Marty and I grew up in the Weequahic section of Newark in the 1940s and 1950s. Neighborhoods like ours just do not exist anymore. They were transitional even then. Most of our parents were the children of first-generation Americans, those who had left poverty in Europe to make better lives for their offspring, and often so the men could evade the draft that would sweep them into the armies of Poland or Russia. These moves usually were difficult and challenging, but ultimately quite successful, creating rapid ascension to the middle class for most of our cohort.
Our famous high school bore its eponymous name with great distinction, sending almost all of its students to four-year colleges. A mere one or two generations out from the shtetl, our classmates at Weequahic High School, a bastion of Jewishness, the vast majority of the student body proud Jewish strivers, rarely were religiously observant, but they usually shared the goals of financial security and academic success.
In 1939, when Marty and I were born, war in Europe already had commenced, but our childhoods remained untouched and unscathed. We were a mere three months apart in age, living in a four-family house at 83 Aldine Street that my Zayda built. We both spent our entire childhoods and adolescences living in that house, like family.
In adulthood we were rarely in touch, as careers and distance kept us apart. Nonetheless, we remained on each other’s radar and shared a few major life events. And then, just last week, we had a reunion in Potomac, Maryland.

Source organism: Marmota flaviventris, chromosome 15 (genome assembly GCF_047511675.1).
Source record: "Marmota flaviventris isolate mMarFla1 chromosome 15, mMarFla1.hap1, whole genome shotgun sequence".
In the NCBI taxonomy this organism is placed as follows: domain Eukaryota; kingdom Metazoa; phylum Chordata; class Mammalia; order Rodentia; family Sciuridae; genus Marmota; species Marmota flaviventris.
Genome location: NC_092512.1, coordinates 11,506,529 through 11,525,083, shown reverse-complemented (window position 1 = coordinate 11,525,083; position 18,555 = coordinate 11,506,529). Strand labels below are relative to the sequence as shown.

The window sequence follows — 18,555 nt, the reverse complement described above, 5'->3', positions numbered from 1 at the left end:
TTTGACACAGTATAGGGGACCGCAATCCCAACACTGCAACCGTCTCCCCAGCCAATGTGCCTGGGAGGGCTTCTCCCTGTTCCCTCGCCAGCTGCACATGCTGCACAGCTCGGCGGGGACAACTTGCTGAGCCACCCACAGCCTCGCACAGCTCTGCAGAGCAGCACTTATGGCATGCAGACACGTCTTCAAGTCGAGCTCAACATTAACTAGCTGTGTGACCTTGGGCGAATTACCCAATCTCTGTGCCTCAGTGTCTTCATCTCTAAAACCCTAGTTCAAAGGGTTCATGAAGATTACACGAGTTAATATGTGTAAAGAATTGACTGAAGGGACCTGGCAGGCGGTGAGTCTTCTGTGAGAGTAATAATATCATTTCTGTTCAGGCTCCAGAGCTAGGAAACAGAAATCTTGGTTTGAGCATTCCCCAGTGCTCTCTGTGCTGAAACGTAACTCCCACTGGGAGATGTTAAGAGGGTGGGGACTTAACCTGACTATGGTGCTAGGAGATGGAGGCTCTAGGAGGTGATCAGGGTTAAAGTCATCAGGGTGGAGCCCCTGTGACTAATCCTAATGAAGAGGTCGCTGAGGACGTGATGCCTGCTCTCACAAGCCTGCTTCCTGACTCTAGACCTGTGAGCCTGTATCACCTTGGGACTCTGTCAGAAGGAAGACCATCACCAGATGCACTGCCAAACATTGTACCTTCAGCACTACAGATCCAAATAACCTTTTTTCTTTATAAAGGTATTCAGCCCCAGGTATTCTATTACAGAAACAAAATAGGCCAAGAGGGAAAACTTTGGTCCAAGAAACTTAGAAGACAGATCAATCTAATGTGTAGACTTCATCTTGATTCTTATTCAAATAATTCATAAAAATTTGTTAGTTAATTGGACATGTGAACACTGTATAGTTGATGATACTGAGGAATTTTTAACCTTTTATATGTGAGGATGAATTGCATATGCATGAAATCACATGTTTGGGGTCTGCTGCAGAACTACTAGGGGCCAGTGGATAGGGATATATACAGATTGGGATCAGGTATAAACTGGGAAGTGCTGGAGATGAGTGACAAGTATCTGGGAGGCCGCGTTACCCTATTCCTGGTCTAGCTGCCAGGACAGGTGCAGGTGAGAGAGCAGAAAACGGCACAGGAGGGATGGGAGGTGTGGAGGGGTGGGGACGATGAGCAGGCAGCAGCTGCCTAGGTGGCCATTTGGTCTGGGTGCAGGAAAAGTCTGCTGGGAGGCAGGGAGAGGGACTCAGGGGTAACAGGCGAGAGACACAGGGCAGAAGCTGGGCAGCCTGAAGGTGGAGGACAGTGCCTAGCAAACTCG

He came for Shabbat lunch, bearing flowers and wine. His gait was stiff, like mine, but he was immediately recognizable although we hadn’t seen each other for quite some years. I had wondered before his arrival how we would greet each other, and whether we would revert immediately to what had been. We did. It was comfortable and easy, relaxed. The time lost went unnoticed. We were to each other what we had always been — siblings who immediately evoked the many years past as if any gap hadn’t existed.
Like my own, and like all of ours, his life had its triumphs and its more somber events. He arrived for that lunch as a recent mourner, having lost his long-suffering, deeply loved wife shortly before a thankless Thanksgiving four months ago. She had Alzheimer’s and suffered mightily for many, many years. He was managing his grief, and I was glad that he would spend part of his long and lonely Shabbat with us.
We were spending that weekend in Maryland, attempting to help our rabbi grandson with his three very little boys, our great-grandchildren, ages infant through 6, while his wife attended a family wedding in Israel. Meals had to be served, and kids had to be supervised, especially during the many hours that their Abba was in shul. Truly, we earned that final exhaustion as we put our heads down for the night, a short night indeed, realizing that in our 80s we are not as limber, as up to the challenges of young kids, as we had been in our 20s, when our own four were keeping us busy.